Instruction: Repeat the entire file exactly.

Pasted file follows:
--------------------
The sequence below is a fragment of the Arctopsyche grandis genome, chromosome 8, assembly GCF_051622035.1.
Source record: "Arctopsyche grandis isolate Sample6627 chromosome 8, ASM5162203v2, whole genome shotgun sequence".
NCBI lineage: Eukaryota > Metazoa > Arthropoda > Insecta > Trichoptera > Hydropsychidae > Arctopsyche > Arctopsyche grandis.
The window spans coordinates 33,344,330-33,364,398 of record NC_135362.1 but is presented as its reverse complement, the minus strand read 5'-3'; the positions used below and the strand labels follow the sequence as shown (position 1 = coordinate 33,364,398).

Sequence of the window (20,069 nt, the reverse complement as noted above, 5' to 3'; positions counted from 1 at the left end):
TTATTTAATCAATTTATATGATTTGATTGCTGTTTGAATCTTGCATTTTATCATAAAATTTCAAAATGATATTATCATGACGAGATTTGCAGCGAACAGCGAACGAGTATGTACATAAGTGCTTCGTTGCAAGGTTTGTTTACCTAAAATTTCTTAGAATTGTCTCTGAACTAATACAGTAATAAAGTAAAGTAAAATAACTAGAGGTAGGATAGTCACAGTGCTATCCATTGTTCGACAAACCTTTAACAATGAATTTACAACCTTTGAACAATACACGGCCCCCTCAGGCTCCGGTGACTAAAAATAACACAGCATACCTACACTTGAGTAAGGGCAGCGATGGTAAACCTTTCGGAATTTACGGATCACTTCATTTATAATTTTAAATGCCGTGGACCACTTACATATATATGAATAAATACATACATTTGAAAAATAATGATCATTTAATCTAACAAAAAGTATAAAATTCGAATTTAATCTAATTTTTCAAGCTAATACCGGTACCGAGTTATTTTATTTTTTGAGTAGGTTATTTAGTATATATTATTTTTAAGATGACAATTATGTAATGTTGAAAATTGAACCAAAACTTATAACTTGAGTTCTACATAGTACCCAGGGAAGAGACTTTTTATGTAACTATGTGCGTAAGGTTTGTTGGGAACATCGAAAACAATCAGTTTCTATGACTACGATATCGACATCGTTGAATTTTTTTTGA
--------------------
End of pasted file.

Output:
The sequence below is a fragment of the Arctopsyche grandis genome, chromosome 8, assembly GCF_051622035.1.
Source record: "Arctopsyche grandis isolate Sample6627 chromosome 8, ASM5162203v2, whole genome shotgun sequence".
NCBI lineage: Eukaryota > Metazoa > Arthropoda > Insecta > Trichoptera > Hydropsychidae > Arctopsyche > Arctopsyche grandis.
The window spans coordinates 33,344,330-33,364,398 of record NC_135362.1 but is presented as its reverse complement, the minus strand read 5'-3'; the positions used below and the strand labels follow the sequence as shown (position 1 = coordinate 33,364,398).

Sequence of the window (20,069 nt, the reverse complement as noted above, 5' to 3'; positions counted from 1 at the left end):
TTATTTAATCAATTTATATGATTTGATTGCTGTTTGAATCTTGCATTTTATCATAAAATTTCAAAATGATATTATCATGACGAGATTTGCAGCGAACAGCGAACGAGTATGTACATAAGTGCTTCGTTGCAAGGTTTGTTTACCTAAAATTTCTTAGAATTGTCTCTGAACTAATACAGTAATAAAGTAAAGTAAAATAACTAGAGGTAGGATAGTCACAGTGCTATCCATTGTTCGACAAACCTTTAACAATGAATTTACAACCTTTGAACAATACACGGCCCCCTCAGGCTCCGGTGACTAAAAATAACACAGCATACCTACACTTGAGTAAGGGCAGCGATGGTAAACCTTTCGGAATTTACGGATCACTTCATTTATAATTTTAAATGCCGTGGACCACTTACATATATATGAATAAATACATACATTTGAAAAATAATGATCATTTAATCTAACAAAAAGTATAAAATTCGAATTTAATCTAATTTTTCAAGCTAATACCGGTACCGAGTTATTTTATTTTTTGAGTAGGTTATTTAGTATATATTATTTTTAAGATGACAATTATGTAATGTTGAAAATTGAACCAAAACTTATAACTTGAGTTCTACATAGTACCCAGGGAAGAGACTTTTTATGTAACTATGTGCGTAAGGTTTGTTGGGAACATCGAAAACAATCAGTTTCTATGACTACGATATCGACATCGTTGAATTTTTTTTGA